I wonder if some of the disappointment has to do with the expectations that one has coming into Twitter and building a PLN.  Do some want to be a “rock star” for many, while some just want to be rock for a few, or connect and share within a smaller network or community?  Doug Peterson posted today and shared some aspects of this topic and conversation.  I appreciated his reflection, as well as Tom Whitby’s post regarding “RTing” that Doug linked and reflected on.

Being someone who tweets and blogs mostly about parent roles in education, I knew I would never be a top tweeter or receiver of RTs, and I didn’t expect or want to be.  I have read some concerns about the lack of comments on blogs, while some don’t even get many views of a post.  I rarely have a blog post that gets over 100 views, but after 115 posts and 4 years later, I still post.  I think I am waning though, but that is both about me and what I have learned about social media.

The post of mine that got the most views on a single day is not one that is necessarily my best or most thought provoking.  I know it got those views because somehow it got on the radar of an educator with many followers.  That one day.. that one tweet (and no, I didn’t RT it).  The person has never shared another post of mine that I am aware of… the numbers would have told me :).  I do understand the frustration with people RTing people (and the same people more), instead of it being about the ideas (even if only a perception).  Do the “influencers” who are well established in networks understand the perspectives and actions of others who are trying to find purpose and value in the use of social media?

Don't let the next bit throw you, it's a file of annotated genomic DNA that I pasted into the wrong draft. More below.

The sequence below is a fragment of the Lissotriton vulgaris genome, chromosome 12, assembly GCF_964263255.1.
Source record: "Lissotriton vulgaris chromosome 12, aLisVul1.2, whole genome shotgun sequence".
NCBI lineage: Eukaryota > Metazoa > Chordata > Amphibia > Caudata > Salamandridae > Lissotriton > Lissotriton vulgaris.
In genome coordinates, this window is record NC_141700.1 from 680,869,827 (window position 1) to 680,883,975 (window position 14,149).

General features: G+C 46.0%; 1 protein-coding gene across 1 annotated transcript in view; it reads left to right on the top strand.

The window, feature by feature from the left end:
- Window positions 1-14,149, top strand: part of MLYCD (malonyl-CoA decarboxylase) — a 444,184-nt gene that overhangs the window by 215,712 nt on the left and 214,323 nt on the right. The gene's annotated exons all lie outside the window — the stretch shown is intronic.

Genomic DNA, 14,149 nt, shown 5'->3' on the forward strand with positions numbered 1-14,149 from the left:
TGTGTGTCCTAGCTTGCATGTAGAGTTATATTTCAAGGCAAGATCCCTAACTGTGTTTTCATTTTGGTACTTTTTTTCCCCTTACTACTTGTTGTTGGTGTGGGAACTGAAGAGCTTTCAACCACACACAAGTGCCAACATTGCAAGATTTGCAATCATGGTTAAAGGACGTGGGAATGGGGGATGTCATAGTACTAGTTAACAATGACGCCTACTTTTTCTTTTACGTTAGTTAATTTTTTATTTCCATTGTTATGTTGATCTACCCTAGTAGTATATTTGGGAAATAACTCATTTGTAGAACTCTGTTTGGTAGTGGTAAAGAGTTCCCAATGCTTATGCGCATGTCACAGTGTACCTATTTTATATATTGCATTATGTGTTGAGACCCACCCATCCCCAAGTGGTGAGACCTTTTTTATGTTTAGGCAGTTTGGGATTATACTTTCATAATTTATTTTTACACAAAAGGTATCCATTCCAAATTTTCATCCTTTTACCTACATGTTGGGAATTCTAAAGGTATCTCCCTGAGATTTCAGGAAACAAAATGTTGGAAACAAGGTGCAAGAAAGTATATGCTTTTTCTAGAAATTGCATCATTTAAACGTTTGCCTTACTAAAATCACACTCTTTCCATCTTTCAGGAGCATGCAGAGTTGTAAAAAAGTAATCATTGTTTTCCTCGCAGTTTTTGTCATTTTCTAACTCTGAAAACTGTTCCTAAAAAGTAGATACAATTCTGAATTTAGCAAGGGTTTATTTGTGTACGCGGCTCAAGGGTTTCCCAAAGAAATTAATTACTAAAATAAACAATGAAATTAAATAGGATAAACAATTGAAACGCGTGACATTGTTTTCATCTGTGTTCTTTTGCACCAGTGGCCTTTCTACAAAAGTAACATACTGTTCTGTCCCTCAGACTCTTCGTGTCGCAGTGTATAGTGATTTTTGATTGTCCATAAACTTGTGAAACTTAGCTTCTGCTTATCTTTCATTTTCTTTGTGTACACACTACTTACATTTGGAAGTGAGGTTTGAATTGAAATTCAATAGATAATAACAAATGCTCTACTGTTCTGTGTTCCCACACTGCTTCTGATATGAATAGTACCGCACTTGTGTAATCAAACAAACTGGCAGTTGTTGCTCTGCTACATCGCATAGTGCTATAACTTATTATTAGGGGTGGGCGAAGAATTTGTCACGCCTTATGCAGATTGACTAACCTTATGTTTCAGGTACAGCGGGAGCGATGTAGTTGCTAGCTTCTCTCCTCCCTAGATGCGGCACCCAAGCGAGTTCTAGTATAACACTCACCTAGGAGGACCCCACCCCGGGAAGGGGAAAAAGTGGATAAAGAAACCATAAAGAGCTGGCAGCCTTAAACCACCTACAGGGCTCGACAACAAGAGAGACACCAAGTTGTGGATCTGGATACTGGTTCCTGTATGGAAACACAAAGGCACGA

People “RTing” their own compliments and the tweets of others who have shared their posts can bother me too.  But when I see that many people seldom get their tweets or posts shared/RT’d, I can understand why they might use a different strategy, even it if appears self-promotional.  These spaces and the hierarchies that still exist within them affect our choices and conduct.  I don’t think there is a science or perfect protocol for it all.  I don’t know… but just thought I would write about my perspective and observations.  I don’t claim to understand it all either.

The trustee – parent connection in #onted